Ministry of Defence plans for state-the-art kit are 'unaffordable' , public spending watchdog finds

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Ministry of Defence plans for state-the-art kit are 'unaffordable' , public spending watchdog finds

Ministry of Defence plans for state-the-art kit from jet fighters to frigates are ‘unaffordable’ despite £16.5bn cash boost, public sp

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Ministry of Defence plans for state-the-art kit from jet fighters to frigates are ‘unaffordable’ despite £16.5bn cash boost, public spending watchdog finds

  • Ministry of Defence must make ‘tough decisions’ about future equipment plans  
  • The equipment plan has been labelled unaffordable by the National Audit Office
  • The MoD produced the 10-year plan before the extra funding announced by PM

Plans to have state-of-the-art defence kit are still unaffordable despite a huge cash boost, according to the public spending watchdog.

The Ministry of Defence must make ‘tough decisions’ about its future equipment plans in the face of a funding black hole of up to £17.4 billion, it said.

For the fourth successive year the equipment plan – covering projects from jet fighters to frigates – has been labelled unaffordable by the National Audit Office.

Even the injection of £16.5 billion extra defence spending announced by Boris Johnson in November may not fill the hole as some of that four-year package will be spent on developing new capabilities not included in the plan.

For the fourth successive year the equipment plan - covering projects from jet fighters to frigates - has been labelled unaffordable by the National Audit Office. Pictured: British Royal Navy Type 23 frigate HMS Sutherland

For the fourth successive year the equipment plan – covering projects from jet fighters to frigates – has been labelled unaffordable by the National Audit Office. Pictured: British Royal Navy Type 23 frigate HMS Sutherland

The equipment plan covers the period from 2020 to 2030 and has an estimated cost of £197.4 billion, covering equipment already in use such as the F-35 Lightning II jets and projects still in development including the Type 26 global combat ship.

While the MoD estimates the shortfall in funding as being £7.3 billion, it could be as high as £17.4 billion in a worst-case scenario.

NAO chief Gareth Davies said: ‘To date, the MoD’s fundamental problem has been that the cost of delivering its ambition far exceeds its available budget.’

The MoD produced the 10-year plan before the extra funding announced by the Prime Minister.

The MoD produced the 10-year plan before the extra funding announced by the Prime Minister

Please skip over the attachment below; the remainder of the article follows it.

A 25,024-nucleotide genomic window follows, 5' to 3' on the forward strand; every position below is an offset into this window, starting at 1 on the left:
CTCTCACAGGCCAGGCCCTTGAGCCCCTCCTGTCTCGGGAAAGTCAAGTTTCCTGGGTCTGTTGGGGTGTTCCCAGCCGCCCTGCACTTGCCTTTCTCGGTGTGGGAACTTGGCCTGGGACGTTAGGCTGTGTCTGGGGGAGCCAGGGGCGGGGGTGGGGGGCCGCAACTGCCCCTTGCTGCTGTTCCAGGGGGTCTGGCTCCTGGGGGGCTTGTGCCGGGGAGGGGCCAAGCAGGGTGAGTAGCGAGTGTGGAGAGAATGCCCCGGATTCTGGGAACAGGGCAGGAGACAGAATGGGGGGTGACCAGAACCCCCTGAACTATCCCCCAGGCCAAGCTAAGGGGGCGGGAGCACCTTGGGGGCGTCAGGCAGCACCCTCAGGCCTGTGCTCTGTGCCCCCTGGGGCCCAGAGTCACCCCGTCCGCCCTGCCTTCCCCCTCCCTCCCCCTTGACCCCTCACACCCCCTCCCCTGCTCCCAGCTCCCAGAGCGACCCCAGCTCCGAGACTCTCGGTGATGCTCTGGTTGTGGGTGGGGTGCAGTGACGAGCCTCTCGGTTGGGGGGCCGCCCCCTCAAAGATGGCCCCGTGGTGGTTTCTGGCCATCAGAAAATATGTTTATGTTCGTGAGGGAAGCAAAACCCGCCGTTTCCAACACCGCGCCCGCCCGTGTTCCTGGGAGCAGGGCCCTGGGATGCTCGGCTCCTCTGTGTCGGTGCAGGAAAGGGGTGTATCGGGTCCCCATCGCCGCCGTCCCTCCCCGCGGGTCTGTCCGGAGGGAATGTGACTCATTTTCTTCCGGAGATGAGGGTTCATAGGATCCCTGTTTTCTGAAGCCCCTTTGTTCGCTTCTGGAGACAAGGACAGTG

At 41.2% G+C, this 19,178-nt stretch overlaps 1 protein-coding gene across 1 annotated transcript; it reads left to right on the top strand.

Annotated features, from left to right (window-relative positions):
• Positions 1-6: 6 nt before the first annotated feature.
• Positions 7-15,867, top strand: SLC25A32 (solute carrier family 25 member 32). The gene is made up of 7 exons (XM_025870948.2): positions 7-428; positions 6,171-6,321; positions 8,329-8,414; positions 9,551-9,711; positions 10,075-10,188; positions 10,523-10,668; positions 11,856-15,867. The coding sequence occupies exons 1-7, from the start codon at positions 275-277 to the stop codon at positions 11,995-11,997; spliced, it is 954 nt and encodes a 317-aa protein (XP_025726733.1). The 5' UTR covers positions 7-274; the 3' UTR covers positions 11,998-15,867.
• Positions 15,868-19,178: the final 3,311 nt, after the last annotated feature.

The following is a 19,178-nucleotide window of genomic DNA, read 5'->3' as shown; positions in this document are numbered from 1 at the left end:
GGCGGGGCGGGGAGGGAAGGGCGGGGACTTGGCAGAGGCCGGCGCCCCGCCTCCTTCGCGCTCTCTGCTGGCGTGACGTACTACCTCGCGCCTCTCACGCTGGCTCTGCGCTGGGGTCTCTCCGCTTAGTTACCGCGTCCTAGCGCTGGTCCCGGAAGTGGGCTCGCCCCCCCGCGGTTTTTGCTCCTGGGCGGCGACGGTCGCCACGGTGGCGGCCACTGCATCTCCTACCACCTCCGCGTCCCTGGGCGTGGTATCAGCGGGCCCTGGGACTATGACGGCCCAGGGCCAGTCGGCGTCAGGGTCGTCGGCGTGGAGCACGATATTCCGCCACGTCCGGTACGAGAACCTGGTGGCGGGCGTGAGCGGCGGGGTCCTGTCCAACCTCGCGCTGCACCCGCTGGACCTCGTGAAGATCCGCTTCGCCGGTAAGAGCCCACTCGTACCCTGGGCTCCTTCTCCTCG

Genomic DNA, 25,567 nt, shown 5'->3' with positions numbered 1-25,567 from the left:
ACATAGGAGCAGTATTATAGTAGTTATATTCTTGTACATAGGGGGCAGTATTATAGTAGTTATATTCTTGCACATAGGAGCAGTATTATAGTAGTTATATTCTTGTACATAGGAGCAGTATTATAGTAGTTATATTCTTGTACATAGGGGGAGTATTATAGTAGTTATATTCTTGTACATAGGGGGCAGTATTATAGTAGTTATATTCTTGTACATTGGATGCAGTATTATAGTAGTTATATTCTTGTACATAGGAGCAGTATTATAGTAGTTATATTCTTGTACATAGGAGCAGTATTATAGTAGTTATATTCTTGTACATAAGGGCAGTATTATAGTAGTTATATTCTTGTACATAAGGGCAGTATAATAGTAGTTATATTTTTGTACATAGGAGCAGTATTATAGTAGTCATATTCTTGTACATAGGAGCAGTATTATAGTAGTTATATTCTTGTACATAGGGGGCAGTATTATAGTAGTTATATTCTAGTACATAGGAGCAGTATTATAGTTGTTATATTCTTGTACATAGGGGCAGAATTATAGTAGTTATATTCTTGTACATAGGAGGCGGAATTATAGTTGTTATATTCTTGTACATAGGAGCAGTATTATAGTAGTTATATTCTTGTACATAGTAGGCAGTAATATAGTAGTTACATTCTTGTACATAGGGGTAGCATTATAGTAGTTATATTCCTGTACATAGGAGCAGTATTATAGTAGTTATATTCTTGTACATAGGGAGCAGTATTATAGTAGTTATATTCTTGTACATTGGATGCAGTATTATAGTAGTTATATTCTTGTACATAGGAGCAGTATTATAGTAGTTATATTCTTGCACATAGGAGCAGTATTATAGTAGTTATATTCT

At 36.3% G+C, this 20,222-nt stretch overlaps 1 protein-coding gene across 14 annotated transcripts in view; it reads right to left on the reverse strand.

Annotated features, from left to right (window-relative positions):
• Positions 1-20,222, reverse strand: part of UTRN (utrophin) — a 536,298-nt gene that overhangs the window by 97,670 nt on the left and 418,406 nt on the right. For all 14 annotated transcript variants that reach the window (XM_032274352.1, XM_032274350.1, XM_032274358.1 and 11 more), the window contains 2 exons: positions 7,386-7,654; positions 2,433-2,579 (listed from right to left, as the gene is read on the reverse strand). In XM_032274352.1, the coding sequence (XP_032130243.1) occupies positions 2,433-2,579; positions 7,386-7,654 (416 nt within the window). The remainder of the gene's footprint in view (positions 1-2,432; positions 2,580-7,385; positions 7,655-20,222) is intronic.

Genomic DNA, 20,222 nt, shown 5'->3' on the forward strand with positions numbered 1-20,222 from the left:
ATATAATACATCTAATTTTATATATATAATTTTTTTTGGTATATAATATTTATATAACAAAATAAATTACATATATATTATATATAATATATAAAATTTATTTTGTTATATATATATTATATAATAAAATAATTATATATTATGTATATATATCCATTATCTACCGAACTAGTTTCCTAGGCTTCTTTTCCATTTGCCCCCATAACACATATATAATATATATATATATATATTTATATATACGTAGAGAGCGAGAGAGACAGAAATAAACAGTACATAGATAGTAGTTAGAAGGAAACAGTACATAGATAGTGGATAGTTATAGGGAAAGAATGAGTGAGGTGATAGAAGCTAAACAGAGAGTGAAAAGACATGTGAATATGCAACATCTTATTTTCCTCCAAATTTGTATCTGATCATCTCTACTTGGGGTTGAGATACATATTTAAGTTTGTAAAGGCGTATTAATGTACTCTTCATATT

The MoD produced the 10-year plan before the extra funding announced by the Prime Minister

Mr Davies said: ‘The Government’s announcement of additional investment gives the MoD an opportunity to develop a more balanced equipment programme.

‘It now needs to make tough decisions on its priorities, if it is to avoid a continuation of the increasing cost pressures we have seen in recent years.’

Meg Hillier, chairwoman of the Commons Public Accounts Committee said the extra funding announced in November gives the MoD ‘some much-needed breathing space, but it may not be enough to develop the capabilities the armed forces need to do their job’.

Shadow defence secretary John Healey accused ministers of ‘badly mismanaging’ the budget and said the delayed integrated review of defence and foreign policy must set out what is required of the armed forces

Shadow defence secretary John Healey accused ministers of ‘badly mismanaging’ the budget and said the delayed integrated review of defence and foreign policy must set out what is required of the armed forces

The MoD ‘still has to make hard-headed decisions about what it can afford’ and “the Equipment Plan needs to be more than just a wish list, reliant on nebulous ‘efficiency savings” to make the sums add up’.

Shadow defence secretary John Healey accused ministers of ‘badly mismanaging’ the budget and said the delayed integrated review of defence and foreign policy must set out what is required of the armed forces.

‘The £17 billion black hole weakens the foundations for upgrading Britain’s defences and leaves the armed forces scrabbling to find short-term savings,’ Mr Healey said.

‘There are big decisions that can no longer be ducked in the Integrated Review, including on tanks, aircraft for our carriers and the size of the armed forces.’

A MoD spokesman said: ‘Defence secured a substantial settlement over four years in order to restore financial sustainability and the Defence Secretary has committed to matching ambition with resource for future equipment plans.’ 

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